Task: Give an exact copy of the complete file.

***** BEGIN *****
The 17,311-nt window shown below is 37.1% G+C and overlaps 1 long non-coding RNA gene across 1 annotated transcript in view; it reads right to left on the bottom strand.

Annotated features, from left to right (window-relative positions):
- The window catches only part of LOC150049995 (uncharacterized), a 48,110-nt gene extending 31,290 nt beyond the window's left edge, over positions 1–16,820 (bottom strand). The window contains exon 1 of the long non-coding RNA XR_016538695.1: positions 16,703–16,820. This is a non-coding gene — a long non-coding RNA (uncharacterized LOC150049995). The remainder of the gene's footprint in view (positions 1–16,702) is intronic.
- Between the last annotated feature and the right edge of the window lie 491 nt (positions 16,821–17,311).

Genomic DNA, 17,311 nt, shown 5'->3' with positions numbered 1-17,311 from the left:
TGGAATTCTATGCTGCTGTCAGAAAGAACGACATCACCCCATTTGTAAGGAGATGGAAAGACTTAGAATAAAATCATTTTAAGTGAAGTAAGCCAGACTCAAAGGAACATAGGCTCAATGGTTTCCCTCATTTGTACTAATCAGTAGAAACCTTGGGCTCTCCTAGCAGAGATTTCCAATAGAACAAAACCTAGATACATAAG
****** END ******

The 17,311-nt window shown below is 37.1% G+C and overlaps 1 long non-coding RNA gene across 1 annotated transcript in view; it reads right to left on the bottom strand.

Annotated features, from left to right (window-relative positions):
- The window catches only part of LOC150049995 (uncharacterized), a 48,110-nt gene extending 31,290 nt beyond the window's left edge, over positions 1–16,820 (bottom strand). The window contains exon 1 of the long non-coding RNA XR_016538695.1: positions 16,703–16,820. This is a non-coding gene — a long non-coding RNA (uncharacterized LOC150049995). The remainder of the gene's footprint in view (positions 1–16,702) is intronic.
- Between the last annotated feature and the right edge of the window lie 491 nt (positions 16,821–17,311).

Genomic DNA, 17,311 nt, shown 5'->3' with positions numbered 1-17,311 from the left:
TGGAATTCTATGCTGCTGTCAGAAAGAACGACATCACCCCATTTGTAAGGAGATGGAAAGACTTAGAATAAAATCATTTTAAGTGAAGTAAGCCAGACTCAAAGGAACATAGGCTCAATGGTTTCCCTCATTTGTACTAATCAGTAGAAACCTTGGGCTCTCCTAGCAGAGATTTCCAATAGAACAAAACCTAGATACATAAG